Chrissy Teigen calls out the fashion industry for not embracing Asian models

Chrissy Teigen attends the Sports Illustrated Swimsuit 2017 launch event at Center415 on Thursday, Feb. 16, 2017, in New York.
Source: Evan Agostini/AP
Chrissy Teigen attends the Sports Illustrated Swimsuit 2017 launch event at Center415 on Thursday, Feb. 16, 2017, in New York.
Source: Evan Agostini/AP

At this point, Chrissy Teigen basically has a Ph.D. in calling out bullshit, whether it's the so-called beauty of childbirth, the "joys" of being a human woman or the idea that a white supremacist isn't actually a neo-Nazi

And now, Teigen is calling out the fashion industry for its lack of Asian models. 

In an interview with E! News, Teigen was asked about why she thinks diversity in magazines, like the Sports Illustrated Swimsuit Issue, is so important. 

"I think its really important to start embracing people..." Teigen said. "Seeing them in roles that are not necessarily 'That Asian Girl' or 'That Asian Boy.'"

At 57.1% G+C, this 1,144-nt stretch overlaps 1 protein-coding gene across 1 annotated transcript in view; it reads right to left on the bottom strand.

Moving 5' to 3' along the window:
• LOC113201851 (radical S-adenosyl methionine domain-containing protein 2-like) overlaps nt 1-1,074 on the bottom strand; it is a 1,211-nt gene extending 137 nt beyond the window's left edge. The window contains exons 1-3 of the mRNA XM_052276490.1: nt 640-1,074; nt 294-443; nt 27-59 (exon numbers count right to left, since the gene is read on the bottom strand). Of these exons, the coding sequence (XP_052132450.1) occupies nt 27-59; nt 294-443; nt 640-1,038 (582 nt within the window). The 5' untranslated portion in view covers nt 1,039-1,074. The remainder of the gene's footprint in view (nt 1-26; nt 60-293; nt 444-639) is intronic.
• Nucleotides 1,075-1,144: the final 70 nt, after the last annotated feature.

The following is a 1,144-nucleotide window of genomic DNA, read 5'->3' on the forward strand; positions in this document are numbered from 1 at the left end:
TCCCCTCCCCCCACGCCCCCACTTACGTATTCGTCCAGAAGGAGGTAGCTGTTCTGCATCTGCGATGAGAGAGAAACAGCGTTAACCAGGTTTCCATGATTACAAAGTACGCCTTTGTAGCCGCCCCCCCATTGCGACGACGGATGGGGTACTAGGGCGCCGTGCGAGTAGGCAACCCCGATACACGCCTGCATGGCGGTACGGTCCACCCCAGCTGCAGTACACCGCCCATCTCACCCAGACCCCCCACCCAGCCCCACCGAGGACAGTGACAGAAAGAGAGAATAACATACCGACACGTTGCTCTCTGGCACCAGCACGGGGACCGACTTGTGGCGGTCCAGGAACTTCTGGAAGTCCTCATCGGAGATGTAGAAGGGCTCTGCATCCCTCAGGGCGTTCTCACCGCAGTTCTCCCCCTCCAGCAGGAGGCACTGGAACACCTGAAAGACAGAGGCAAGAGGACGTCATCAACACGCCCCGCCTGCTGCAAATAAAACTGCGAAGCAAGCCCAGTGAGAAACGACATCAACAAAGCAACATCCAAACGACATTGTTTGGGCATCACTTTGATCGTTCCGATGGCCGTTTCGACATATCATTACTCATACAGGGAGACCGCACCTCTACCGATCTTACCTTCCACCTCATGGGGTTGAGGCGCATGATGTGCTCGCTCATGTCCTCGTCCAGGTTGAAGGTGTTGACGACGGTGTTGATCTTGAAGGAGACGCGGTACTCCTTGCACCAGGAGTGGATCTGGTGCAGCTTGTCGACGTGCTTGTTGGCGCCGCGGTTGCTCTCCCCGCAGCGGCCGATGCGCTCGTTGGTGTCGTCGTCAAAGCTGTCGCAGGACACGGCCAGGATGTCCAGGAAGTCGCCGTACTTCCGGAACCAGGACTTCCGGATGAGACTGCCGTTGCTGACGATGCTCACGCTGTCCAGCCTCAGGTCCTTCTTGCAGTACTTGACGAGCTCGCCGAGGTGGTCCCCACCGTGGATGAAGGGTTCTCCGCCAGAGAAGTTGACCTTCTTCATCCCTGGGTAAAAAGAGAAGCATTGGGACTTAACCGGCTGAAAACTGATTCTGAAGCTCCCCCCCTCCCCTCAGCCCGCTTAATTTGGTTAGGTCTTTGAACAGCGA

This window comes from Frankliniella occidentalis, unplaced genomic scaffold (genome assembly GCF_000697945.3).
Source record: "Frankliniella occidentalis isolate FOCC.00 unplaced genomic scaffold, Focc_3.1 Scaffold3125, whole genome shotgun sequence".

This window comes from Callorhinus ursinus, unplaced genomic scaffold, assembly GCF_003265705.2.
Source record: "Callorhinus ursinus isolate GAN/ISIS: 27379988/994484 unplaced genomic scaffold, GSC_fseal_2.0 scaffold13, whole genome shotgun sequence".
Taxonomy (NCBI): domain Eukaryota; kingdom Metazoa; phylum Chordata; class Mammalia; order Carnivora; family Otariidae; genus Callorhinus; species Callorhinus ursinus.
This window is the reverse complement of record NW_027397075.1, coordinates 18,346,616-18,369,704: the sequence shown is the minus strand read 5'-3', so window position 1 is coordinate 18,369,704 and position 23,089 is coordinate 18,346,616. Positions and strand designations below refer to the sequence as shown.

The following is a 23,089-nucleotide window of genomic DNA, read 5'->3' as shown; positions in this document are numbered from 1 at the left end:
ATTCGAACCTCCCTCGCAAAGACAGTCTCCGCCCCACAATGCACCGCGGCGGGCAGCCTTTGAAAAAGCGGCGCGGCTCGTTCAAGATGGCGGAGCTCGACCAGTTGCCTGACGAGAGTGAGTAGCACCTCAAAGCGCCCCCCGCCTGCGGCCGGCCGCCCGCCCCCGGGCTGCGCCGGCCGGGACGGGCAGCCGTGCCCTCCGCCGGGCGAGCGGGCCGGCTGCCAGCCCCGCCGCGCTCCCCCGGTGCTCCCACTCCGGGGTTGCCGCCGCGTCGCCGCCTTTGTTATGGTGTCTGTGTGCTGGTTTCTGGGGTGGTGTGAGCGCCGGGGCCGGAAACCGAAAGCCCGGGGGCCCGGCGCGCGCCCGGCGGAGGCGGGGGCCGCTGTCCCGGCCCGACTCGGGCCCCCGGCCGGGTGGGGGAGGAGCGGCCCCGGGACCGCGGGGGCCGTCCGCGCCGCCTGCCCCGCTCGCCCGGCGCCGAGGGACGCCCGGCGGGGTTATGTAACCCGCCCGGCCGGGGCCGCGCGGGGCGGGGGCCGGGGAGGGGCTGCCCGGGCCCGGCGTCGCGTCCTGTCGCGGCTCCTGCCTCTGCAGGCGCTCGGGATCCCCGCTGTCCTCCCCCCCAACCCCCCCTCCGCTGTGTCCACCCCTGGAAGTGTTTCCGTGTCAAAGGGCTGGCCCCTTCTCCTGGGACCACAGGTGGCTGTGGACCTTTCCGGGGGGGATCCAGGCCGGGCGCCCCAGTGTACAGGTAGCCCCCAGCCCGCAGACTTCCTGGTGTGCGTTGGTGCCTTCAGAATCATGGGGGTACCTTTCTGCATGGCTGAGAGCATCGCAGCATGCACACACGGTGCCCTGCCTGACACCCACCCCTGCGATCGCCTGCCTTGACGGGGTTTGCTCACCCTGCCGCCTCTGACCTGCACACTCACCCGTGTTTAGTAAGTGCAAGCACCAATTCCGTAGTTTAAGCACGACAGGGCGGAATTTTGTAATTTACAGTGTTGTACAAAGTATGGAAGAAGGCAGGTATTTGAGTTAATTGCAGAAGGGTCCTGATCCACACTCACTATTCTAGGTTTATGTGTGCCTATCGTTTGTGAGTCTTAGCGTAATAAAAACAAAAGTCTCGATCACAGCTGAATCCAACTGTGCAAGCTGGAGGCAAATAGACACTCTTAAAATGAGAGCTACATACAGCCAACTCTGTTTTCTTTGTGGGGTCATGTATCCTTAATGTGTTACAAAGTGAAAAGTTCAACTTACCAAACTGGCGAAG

She continued: "I want it to be a normal thing to be able to see Asian models, and I think Asian models are really underrepresented in the industry of course, especially on the runways [and] in magazines."

Chrissy Teigen
Source: Mic/Getty Images

And indeed, last fall, Asian models made up just 7% of all models cast in shows at New York, Milan, Paris and London Fashion Weeks. 

During the interview, Teigen also touched on the idea of cultural appropriation and Asian culture, perhaps in response to Karlie Kloss' geisha-themed spread in Vogue, which had the model, who is white, trying to imitate Japanese culture. 

"I personally am not offended by cultural appropriation of any sort because I feel like it does pay homage, but at the same time there are a lot of beautiful, beautiful Asian women that could do the same thing," Teigen said. 

Indeed, like in the instance of Kloss' recent spread, Vogue could have cast a Japanese model, like Chiharu Okunugi or Rola

Chrissy Teigen
Source: Mic/Getty Images

This is, of course, not the first time that Teigen has weighed in on diversity issues, noting the overall whiteness of 2016's Miss Teen USA finalists in a tweet that garnered more than 100,000 retweets. 

So much like she'll have none of society's expectations for new mothers or for women in general, Teigen will be having none of your erasure of Asian women in fashion either. 

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Rachel Lubitz

Rachel is a senior Style writer at Mic. She previously worked for The Washington Post's Style section for more than three years. Feel free to contact her at rachel@mic.com.

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